I can’t help but step back and say why now – after all I’ve been through and all the moments along the way I thought the outcome would be better only to have the rug pulled out from underneath me again and again – why now – have I suddenly become hopeful? And then I shut it down. I step back and linger in that corner of my mind where hope still resides – and I just stay there, because it feels so good. I push aside all logic and negative thoughts. I stay there because it feels good and maybe, just maybe, I’ve learned what our friend and survivor skifletch has said all along; “Can any one of you by worrying add a single hour to your life?”

I don’t know what will come of my participation in the clinical trial. A medical miracle, a scientific breakthrough or absolutely nothing. But I do know today, right now – I’ve found something that I’d thought was lost and would never return again. I’ve found hope. And it feels so good.

Life Goes On

photog 2

by Janet Klostermann

Many times, one can find irony in life. A couple of weeks ago, the national news media was focused on the 2 year anniversary of Super Storm Sandy and the anger of people affected by it who have not had their lives return to normal yet. This information surprised me because Super Storm Sandy was just a tiny blip on my radar at the time it happened. We were in Dallas and our 28 year old daughter Lauren was unconscious in the Baylor Cancer Hospital, a stage IV colon cancer patient with peritoneal metastasis who had aspirated on her own vomit and had pneumonia as a result. Every half an hour or so another doctor would come in and tell us how bad her situation was, how the cancer was out of control and how she only had days to live. We did hear them the first few times, but it must be how hospice doctors are trained, to keep repeating the message. Lauren did come out of her coma and we were able to bring her back to our home state of Nebraska where she lived another few weeks. We had some more time together before she left us right before Thanksgiving.

Like the people affected by Super Storm Sandy, I don’t feel our lives have returned to normal either. I don’t think I’ll ever feel the same way about Christmas again, as all our family traditions revolved around our two daughters and now we only have one. We’d bake cookies together, decorate together and I’d get the girls matching pjs for Christmas Eve. Our daughter, Jenn, is married, and of course splits her holiday time with her husband’s family, as she should. This leaves us with a big hole in our holiday. We have done a lot of new things though to get through our new life situation. We went to the movies on Christmas Day. We went out of town to Chicago for Mother’s Day. We ate at a restaurant on Thanksgiving. These little changes in celebrating the holidays did help us get through those days.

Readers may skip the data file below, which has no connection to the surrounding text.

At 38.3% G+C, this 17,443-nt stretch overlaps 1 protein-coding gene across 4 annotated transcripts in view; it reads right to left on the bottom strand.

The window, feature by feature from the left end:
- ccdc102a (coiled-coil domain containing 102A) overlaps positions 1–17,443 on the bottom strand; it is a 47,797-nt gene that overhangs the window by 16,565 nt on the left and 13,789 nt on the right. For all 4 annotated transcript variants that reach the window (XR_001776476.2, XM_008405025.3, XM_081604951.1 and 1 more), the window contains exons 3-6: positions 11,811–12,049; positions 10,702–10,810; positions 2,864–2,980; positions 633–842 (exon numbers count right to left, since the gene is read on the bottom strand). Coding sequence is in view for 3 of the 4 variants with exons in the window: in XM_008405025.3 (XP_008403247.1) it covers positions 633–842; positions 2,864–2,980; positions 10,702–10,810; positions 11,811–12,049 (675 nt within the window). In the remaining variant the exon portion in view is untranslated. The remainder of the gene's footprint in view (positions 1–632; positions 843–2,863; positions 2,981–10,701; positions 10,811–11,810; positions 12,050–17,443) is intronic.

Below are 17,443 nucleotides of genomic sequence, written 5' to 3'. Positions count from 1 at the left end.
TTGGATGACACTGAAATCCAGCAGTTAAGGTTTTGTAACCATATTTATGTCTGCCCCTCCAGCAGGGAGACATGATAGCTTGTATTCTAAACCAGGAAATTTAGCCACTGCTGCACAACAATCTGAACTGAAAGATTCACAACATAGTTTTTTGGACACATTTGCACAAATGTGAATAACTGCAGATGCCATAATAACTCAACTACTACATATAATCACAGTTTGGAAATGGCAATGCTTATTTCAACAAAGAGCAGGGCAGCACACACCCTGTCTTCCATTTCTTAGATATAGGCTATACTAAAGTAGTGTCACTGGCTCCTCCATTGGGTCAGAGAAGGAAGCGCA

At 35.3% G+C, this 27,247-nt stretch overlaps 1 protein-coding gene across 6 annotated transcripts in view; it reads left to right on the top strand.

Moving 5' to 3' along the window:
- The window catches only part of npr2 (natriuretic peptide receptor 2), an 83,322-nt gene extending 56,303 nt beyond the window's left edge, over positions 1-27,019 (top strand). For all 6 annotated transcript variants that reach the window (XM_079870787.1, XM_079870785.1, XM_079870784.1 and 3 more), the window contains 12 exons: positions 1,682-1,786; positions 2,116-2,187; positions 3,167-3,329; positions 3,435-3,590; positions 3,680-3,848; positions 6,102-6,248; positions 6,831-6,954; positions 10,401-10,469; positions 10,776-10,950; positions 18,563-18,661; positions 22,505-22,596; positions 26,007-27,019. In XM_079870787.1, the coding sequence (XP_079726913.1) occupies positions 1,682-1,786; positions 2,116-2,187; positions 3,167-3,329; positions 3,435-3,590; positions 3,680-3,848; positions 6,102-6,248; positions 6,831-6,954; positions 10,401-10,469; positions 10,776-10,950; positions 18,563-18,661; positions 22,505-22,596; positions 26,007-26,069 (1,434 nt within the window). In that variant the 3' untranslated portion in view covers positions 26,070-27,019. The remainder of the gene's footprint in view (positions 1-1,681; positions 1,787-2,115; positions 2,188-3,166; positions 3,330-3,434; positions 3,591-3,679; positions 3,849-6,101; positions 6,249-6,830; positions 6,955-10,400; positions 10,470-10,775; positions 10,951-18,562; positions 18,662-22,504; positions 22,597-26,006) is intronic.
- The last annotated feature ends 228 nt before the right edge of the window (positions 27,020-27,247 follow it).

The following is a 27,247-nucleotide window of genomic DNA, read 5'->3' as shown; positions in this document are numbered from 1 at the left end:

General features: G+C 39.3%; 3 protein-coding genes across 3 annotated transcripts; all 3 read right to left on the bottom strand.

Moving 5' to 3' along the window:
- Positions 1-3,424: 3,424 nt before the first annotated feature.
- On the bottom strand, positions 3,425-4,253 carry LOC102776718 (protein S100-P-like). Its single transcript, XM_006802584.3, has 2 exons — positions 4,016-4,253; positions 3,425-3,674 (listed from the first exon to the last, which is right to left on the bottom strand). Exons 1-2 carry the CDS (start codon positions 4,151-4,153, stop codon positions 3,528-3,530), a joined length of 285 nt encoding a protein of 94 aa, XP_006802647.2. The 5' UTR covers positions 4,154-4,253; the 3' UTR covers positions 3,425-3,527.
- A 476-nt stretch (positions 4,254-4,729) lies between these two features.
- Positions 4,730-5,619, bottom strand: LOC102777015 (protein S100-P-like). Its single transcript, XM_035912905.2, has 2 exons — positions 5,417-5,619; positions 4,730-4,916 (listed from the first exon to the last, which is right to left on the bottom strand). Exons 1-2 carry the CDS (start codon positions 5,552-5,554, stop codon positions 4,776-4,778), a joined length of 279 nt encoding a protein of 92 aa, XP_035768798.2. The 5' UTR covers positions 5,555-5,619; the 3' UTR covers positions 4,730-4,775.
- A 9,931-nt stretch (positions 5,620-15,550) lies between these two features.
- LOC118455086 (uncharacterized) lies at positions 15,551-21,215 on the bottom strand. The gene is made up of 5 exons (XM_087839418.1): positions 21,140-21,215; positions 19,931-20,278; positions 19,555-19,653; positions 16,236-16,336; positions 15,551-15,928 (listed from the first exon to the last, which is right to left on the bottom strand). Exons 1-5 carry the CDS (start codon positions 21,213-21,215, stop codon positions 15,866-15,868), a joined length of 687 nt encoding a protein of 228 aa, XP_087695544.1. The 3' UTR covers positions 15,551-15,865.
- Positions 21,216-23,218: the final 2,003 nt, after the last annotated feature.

Since last spring, we’ve had our focus on preparing for the birth of our first grandchild. Our daughter Jenn and her husband Bob were expecting a little girl. We were kept busy with the gender reveal party, three showers, helping to get the nursery ready, shopping for baby. Jenn had a problem-free pregnancy and birth. Little Nora Jane was born the day before her due date and everyone was happy. I took off afternoons to help Jenn and Bob adjust well to being new parents.

Irony steps in again! A couple of Fridays ago, I got a call from my son-in-law that Jenn was home feeding Nora and started gushing blood. She is a smart girl, so she called 911. I picked up my husband and we went to the hospital. I could not allow myself to think of all the bad things this could be! I thought well, I have heard of uncontrolled bleeding leading to hysterectomy, but if that’s what we had to deal with, that wouldn’t be the worst thing in the world. Fortunately, Jenn lives 4 blocks from the University of Nebraska Medical Center (where some of the ebola patients have been successfully treated). She had an ultrasound and an exam and the doctors said it was just her uterus contracting and pushing out all the blood. Everything was fine, but it was a scary experience. And in the back of my mind, I realized the date was October 24, which was 2 years and 1 day after we received the call that Lauren had aspirated and had a 50% chance of surviving the night. I did wonder, is God feeling the need to get my attention?

Little Nora is helping to fill in the hole in our lives. Although she looks like her mom, Jenn (who has brown hair, brown eyes and similar facial expressions), she also (unlike her mother) has long arms, legs, fingers and feet. That is all thanks to her Aunt Lauren. I have no doubt she’ll grow up to be over 6 feet tall, towering over her parents. That’ll be one of Lauren’s legacies! So, to all there other caregivers out there who’ve had to go through some of the worst experiences life can offer. . .please be assured, life does go on!